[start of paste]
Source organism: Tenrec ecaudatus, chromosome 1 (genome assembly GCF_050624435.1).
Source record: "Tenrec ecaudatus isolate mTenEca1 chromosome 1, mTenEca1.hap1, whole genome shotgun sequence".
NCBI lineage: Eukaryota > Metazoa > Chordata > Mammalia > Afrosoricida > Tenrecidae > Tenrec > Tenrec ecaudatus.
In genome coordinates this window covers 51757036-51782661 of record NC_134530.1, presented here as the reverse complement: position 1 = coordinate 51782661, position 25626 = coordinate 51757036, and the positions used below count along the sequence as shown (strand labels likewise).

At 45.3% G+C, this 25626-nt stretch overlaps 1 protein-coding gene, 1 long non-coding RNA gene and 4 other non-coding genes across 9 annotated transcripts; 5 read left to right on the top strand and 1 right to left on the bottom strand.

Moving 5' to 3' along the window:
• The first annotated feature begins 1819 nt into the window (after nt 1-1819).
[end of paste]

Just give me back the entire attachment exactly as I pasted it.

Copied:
Source organism: Tenrec ecaudatus, chromosome 1 (genome assembly GCF_050624435.1).
Source record: "Tenrec ecaudatus isolate mTenEca1 chromosome 1, mTenEca1.hap1, whole genome shotgun sequence".
NCBI lineage: Eukaryota > Metazoa > Chordata > Mammalia > Afrosoricida > Tenrecidae > Tenrec > Tenrec ecaudatus.
In genome coordinates this window covers 51757036-51782661 of record NC_134530.1, presented here as the reverse complement: position 1 = coordinate 51782661, position 25626 = coordinate 51757036, and the positions used below count along the sequence as shown (strand labels likewise).

At 45.3% G+C, this 25626-nt stretch overlaps 1 protein-coding gene, 1 long non-coding RNA gene and 4 other non-coding genes across 9 annotated transcripts; 5 read left to right on the top strand and 1 right to left on the bottom strand.

Moving 5' to 3' along the window:
• The first annotated feature begins 1819 nt into the window (after nt 1-1819).